EBRD 'remains committed' to Turkey amid German pressure to cut funds

DAILY SABAH WITH AA
ISTANBUL
Published 26.10.2017 10:47
Updated 26.10.2017 11:25
Berat Albayrak, Turkish Energy and Natural Resources Minister, oversees construction of the Trans-Anatolian Natural Gas Pipeline (TANAP), a project funded in part by EBRD. (Sabah File Photo)
Berat Albayrak, Turkish Energy and Natural Resources Minister, oversees construction of the Trans-Anatolian Natural Gas Pipeline (TANAP), a project funded in part by EBRD. (Sabah File Photo)

The European Bank for Reconstruction and Development (EBRD) has said it remains committed to Turkey and continues to engage with the country.

"Turkey plays an extremely important role in the EBRD's operations," the bank told Anadolu Agency late Wednesday.

The bank underlined that Turkey was its largest country of operation by annual investment volume and portfolio size.

"To date we have invested over €9.5 billion [around $11.2 billion]," it said, adding 30 projects worth almost €1 billion [some $1.2 billion] had been signed so far this year.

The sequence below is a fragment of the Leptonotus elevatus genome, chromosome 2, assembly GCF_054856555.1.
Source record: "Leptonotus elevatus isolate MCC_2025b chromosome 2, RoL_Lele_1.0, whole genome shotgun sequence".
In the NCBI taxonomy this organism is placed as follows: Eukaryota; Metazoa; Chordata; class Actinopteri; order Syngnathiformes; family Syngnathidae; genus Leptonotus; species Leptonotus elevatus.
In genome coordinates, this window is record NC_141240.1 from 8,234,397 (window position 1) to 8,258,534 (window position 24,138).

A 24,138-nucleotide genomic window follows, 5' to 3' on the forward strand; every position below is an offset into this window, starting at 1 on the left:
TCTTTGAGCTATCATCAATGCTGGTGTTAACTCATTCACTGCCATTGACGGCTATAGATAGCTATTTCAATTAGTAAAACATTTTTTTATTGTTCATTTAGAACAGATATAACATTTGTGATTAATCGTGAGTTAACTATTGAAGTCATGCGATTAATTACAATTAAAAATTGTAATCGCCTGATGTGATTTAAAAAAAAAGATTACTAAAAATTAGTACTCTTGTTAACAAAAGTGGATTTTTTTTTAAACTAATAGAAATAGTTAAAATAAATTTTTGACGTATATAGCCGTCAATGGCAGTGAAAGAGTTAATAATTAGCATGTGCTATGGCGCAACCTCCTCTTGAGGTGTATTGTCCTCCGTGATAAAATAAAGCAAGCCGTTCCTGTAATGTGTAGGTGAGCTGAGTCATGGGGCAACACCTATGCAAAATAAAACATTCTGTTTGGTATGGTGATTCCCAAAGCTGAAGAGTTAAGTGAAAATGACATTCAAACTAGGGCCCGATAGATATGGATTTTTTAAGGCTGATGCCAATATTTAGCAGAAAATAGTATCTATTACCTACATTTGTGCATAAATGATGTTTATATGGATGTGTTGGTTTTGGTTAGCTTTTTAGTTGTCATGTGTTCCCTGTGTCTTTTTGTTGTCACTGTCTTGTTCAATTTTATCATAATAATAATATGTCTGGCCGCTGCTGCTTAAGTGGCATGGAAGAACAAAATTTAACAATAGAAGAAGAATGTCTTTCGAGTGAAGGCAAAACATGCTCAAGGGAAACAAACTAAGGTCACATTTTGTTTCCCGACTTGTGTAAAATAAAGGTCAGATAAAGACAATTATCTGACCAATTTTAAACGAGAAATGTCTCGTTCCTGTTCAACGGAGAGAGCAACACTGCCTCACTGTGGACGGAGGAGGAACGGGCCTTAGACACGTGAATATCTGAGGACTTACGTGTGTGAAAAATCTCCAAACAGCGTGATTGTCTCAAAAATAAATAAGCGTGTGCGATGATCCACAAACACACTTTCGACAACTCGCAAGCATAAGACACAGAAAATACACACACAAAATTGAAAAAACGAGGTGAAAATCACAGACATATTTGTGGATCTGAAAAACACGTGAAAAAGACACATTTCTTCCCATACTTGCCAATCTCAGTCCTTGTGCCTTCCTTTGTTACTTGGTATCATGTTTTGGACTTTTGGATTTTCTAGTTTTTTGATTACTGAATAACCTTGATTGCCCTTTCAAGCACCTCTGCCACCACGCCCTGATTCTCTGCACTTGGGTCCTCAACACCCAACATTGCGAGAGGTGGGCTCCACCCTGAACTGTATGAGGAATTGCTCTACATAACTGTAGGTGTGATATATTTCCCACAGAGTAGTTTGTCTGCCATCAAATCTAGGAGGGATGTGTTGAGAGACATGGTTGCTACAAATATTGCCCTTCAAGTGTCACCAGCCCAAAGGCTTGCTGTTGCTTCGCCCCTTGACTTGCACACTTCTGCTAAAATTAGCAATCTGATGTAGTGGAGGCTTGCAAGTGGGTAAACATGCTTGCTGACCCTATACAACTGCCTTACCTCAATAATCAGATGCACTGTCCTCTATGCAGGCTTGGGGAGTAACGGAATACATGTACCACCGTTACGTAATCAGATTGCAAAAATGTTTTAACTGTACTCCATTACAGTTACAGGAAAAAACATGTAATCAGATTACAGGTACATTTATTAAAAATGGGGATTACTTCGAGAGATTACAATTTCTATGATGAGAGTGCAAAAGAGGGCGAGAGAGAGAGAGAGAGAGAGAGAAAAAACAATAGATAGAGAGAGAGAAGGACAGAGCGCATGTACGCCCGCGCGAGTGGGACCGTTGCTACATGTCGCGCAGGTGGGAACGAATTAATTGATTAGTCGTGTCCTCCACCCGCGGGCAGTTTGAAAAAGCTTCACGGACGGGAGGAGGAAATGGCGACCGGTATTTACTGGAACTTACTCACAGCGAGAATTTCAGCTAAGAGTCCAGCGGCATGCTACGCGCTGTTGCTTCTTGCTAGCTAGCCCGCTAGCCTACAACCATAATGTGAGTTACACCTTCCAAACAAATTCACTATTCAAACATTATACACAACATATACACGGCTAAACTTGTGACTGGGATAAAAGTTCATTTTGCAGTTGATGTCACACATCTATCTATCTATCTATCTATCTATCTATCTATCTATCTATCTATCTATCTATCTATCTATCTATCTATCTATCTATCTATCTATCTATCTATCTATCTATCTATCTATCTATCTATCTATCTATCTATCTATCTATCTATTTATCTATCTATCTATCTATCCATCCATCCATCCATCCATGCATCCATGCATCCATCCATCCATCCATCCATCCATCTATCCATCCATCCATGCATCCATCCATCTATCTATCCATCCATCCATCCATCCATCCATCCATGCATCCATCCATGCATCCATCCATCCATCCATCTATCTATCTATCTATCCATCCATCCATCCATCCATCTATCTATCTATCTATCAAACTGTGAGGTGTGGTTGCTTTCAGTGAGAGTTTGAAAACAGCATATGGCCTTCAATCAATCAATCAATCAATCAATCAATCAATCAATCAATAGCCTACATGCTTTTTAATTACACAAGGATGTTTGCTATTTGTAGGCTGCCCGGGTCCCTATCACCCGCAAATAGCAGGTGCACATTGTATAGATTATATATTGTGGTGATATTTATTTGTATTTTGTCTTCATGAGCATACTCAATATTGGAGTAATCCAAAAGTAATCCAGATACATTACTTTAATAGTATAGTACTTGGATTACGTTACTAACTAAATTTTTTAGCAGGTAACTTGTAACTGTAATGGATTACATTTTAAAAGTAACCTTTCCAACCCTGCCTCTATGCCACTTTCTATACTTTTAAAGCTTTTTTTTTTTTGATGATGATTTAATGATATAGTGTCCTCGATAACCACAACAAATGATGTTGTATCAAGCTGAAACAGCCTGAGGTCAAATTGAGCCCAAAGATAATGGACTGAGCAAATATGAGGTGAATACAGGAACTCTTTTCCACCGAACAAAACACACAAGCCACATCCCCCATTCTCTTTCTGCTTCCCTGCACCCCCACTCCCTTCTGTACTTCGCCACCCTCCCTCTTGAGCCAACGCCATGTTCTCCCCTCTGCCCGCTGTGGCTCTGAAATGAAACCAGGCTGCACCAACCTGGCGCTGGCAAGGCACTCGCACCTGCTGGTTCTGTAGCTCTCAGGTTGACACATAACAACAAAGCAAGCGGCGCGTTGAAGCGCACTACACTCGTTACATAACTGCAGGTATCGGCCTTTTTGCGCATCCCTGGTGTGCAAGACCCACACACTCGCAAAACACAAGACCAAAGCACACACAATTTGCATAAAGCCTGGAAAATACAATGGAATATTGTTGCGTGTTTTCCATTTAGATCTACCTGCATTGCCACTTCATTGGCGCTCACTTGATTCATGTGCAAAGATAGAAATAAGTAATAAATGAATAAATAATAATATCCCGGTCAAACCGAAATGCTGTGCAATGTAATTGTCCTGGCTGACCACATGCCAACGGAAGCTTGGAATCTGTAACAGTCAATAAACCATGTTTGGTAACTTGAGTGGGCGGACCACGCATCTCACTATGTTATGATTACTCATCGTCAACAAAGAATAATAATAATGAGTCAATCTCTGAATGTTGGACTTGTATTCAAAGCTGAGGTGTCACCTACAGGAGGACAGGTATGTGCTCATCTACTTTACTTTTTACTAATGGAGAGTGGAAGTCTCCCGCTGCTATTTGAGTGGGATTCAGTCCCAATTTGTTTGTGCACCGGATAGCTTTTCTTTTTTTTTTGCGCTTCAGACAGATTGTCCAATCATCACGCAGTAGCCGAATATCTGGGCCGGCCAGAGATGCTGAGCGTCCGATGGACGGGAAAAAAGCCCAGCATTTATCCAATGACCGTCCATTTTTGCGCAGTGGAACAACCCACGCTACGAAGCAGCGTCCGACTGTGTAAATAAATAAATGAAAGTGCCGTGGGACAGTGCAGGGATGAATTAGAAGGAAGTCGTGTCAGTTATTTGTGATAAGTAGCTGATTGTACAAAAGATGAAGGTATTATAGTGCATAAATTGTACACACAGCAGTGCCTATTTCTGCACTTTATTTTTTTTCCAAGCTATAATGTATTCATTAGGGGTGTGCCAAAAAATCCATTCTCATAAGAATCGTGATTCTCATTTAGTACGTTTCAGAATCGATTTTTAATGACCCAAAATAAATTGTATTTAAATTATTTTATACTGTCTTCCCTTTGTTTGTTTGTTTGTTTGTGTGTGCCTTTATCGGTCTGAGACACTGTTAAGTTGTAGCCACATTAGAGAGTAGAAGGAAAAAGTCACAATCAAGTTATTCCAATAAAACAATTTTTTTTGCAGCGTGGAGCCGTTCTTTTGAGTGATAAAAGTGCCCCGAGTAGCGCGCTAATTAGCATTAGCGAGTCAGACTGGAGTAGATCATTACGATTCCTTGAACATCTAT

"We expect to exceed €1.5 billion [around $1.8 billion] in investment in 2017," it said.

The bank's comments came after Bloomberg's reports which claimed Germany was actively working to cut funding to Turkey from the country's state-owned KfW bank, the European Investment Bank and the EBRD.

The EBRD is a leading investor in Turkey, which was the biggest recipient of EBRD funds last year, and has offices in Istanbul, Ankara and Gaziantep.

The bank has invested in 240 projects in Turkey, 97 percent in private sector, including infrastructure, sustainable energy, agribusiness, industry and finance, according to the bank's website.

This month, EBRD approved a $500 million loan for the Trans-Anatolian Natural Gas Pipeline (TANAP) project, the largest part of a $40 billion project to bring gas to Europe from the Caspian Sea along the Southern Gas Corridor (SGC). TANAP is a key part of the SGC which will strengthen Europe's energy security, promote interconnectivity and open gas markets.

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